|Title:||Dynamics of Motor Network Overactivation After Striatocapsular Stroke. A Longitudinal PET Study Using a Fixed-Performance Paradigm|
|Keywords:||cerebral blood flow|
recovery of function
tomography, emission computed
|Publisher:||American Heart Association|
|Citation:||Cinzia Calautti, MD; François Leroy, MD; Jean-Yves Guincestre, MD; Jean-Claude Baron, MD, "Dynamics of Motor Network Overactivation After Striatocapsular Stroke. A Longitudinal PET Study Using a Fixed-Performance Paradigm" Stroke. 2001;32:2534.|
|Abstract:||Background and Purpose—Although excessive brain activation during affected hand motion after stroke is well
documented, its time course has been rarely studied, and when studied, this has either been with passive movement or
with active but cognitively complex task and uncontrolled performance over time, complicating interpretation.|
Methods—According to a prospective and longitudinal design, we studied 5 right-handed patients with right-sided hemiparesis due to first-ever left striatocapsular infarction. Three-dimensional PET H2O15 studies were performed twice ( 7 and 31 weeks after stroke [PET1 and PET2, respectively]) during right thumb-to-index tapping executed at the same rate in both studies (1.26 Hz, auditory cued). With SPM96 software, significant group and individual overactivations (P 0.05, corrected for multiple comparisons) were computed by comparison with a group of 7 healthy age-matched right-handed control subjects performing the same task.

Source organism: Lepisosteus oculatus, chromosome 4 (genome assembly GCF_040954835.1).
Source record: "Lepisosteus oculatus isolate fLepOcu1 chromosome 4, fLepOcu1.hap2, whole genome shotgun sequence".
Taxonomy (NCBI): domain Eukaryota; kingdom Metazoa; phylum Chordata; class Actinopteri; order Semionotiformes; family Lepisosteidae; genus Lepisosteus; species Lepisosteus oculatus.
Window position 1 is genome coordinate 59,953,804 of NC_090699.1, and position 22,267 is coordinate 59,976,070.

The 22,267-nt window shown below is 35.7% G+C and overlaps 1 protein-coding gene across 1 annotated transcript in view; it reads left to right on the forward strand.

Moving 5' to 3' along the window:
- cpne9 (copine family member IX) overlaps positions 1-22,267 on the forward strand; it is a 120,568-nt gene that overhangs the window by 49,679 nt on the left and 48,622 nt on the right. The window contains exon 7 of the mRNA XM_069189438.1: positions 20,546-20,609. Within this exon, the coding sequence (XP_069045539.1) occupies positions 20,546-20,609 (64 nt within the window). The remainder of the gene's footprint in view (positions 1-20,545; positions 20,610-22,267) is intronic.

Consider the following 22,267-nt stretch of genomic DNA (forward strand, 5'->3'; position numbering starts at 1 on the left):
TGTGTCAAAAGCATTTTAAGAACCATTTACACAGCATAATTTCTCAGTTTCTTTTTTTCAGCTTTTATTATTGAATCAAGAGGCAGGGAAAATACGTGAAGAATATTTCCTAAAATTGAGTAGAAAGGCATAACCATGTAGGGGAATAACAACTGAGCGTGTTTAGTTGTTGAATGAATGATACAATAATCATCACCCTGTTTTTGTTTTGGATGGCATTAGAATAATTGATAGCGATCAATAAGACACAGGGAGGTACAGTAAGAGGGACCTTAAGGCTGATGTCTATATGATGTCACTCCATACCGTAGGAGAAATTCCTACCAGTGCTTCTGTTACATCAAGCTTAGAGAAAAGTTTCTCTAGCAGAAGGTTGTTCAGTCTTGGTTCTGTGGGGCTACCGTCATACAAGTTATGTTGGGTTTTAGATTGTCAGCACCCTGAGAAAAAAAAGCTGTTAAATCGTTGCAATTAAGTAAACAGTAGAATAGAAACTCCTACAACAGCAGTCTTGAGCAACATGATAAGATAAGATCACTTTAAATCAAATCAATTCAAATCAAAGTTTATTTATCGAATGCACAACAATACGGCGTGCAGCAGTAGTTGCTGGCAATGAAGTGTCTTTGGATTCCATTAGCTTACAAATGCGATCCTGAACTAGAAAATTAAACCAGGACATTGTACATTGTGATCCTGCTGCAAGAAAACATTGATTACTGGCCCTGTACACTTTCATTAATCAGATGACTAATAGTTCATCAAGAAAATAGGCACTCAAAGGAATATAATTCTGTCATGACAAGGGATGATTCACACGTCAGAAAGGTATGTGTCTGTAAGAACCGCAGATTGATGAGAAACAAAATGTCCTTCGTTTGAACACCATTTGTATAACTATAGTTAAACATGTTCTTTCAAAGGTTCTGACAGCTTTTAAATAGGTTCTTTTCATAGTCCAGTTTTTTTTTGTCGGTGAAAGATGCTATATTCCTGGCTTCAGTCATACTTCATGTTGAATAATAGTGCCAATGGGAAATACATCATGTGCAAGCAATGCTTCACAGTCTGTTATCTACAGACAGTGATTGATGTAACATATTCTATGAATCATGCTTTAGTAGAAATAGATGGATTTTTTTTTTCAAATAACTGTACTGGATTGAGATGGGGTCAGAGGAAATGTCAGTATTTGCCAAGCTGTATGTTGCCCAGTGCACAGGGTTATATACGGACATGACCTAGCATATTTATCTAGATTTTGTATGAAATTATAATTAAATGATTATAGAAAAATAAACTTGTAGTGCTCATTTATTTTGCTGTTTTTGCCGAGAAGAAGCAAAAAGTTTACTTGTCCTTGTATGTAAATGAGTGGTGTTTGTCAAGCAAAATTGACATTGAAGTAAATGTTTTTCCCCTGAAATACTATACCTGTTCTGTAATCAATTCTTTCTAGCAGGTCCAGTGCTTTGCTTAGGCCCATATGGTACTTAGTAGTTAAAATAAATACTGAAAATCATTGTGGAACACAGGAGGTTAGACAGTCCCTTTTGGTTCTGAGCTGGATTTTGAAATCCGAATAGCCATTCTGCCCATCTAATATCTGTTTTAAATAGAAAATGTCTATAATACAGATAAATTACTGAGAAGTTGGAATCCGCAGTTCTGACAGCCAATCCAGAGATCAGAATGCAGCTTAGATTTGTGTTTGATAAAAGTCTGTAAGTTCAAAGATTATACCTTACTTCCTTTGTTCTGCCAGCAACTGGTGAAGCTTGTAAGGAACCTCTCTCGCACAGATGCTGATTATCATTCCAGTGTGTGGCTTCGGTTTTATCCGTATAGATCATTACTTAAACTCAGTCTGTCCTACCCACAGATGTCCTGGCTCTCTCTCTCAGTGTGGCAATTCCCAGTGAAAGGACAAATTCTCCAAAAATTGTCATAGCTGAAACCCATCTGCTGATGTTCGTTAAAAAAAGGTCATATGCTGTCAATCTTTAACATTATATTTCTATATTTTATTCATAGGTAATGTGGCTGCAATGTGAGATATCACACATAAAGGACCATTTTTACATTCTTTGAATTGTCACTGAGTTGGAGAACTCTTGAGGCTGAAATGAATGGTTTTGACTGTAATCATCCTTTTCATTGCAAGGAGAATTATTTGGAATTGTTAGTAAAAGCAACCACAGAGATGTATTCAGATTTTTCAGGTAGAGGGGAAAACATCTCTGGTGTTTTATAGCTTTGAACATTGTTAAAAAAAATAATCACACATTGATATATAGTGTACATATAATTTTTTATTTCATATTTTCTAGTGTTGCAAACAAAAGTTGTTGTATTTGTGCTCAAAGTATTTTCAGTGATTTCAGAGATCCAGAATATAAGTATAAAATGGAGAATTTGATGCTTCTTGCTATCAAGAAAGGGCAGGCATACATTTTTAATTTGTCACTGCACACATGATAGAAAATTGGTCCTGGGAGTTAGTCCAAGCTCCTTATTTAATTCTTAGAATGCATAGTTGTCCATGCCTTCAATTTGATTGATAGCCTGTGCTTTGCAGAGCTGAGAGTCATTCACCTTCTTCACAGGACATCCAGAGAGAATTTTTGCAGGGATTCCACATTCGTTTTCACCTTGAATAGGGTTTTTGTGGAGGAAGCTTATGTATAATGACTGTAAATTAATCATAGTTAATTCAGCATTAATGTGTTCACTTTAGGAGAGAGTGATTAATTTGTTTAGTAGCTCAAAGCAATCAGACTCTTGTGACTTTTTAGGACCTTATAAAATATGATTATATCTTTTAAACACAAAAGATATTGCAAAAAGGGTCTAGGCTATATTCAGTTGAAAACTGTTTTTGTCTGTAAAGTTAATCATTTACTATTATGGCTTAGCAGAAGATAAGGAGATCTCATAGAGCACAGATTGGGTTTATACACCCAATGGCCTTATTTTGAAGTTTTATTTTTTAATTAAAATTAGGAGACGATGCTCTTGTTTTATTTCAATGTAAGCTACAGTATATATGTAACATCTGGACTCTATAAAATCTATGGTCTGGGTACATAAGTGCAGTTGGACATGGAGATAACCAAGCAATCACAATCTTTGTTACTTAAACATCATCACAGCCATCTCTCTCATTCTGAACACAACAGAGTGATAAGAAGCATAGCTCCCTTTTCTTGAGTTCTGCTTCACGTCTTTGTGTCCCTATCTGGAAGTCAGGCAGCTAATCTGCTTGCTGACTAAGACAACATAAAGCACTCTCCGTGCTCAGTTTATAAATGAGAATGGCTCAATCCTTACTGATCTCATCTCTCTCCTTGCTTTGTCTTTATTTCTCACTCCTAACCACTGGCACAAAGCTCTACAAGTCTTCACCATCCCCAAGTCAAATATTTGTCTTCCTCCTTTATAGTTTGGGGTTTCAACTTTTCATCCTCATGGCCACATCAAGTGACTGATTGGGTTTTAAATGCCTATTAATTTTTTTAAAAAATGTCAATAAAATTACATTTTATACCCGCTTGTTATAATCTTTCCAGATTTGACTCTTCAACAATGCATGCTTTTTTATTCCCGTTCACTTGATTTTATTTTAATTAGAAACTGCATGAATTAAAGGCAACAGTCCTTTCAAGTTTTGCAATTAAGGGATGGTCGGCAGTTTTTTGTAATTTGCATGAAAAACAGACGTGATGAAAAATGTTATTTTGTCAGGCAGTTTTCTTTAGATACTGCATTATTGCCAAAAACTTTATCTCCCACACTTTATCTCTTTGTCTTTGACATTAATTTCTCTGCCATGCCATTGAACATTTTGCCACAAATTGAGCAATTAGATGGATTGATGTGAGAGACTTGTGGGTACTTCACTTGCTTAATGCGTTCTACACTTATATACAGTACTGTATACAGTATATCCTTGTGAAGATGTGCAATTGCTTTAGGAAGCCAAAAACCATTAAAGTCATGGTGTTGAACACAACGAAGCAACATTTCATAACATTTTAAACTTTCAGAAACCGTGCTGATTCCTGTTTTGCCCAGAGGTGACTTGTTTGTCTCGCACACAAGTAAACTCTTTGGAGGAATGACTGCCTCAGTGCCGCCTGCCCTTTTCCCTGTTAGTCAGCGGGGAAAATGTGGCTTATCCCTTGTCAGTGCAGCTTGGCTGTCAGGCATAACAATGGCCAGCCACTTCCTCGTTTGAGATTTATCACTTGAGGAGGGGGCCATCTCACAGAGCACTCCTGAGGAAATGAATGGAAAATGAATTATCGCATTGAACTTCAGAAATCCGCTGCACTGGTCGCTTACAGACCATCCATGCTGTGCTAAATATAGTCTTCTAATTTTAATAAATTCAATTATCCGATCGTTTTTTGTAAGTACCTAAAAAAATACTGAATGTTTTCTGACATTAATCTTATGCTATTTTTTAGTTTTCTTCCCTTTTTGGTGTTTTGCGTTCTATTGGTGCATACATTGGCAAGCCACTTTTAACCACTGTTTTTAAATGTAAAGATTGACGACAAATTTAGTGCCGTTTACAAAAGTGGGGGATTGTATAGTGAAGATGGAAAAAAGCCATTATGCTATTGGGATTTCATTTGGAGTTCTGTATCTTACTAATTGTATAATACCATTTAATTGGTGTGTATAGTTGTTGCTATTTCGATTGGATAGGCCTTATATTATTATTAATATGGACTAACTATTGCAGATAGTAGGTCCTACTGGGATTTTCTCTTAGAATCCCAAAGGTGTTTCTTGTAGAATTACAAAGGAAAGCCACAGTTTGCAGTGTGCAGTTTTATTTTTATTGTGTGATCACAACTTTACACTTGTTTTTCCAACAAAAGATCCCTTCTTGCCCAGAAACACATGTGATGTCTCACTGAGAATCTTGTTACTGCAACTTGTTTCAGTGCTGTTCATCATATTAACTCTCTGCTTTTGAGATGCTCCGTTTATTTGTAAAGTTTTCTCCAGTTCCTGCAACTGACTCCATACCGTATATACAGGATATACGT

Results—Motor recovery was significant from PET1 to PET2. Both the group and individual analyses revealed striking overactivations at PET1, affecting notably the cortical hand area and the whole motor network bilaterally. These overactivations were less prominent at PET2 over both hemispheres, not only in terms of Z score but also in terms of spatial extent (almost reaching statistical significance in the affected hemisphere for the latter, P 0.09). However, new overactivations were found at PET2 in the left prefrontal areas, the putamen, and the premotor cortex.
Conclusions—This study is the first to document that to perform the same simple movement of the paretic fingers, the brain with subcortical infarction shows less overactivations at the late than at the early timepoint, especially on the affected side, suggesting reduced recruitment of affected-hemisphere motor networks. However, unaffected-hemisphere prefrontal, premotor, and putaminal overactivations, observed at PET2 only, may suggest late-appearing compensatory reorganization.
|Appears in Collections:||Scholarly works - Clinical Neurosciences|
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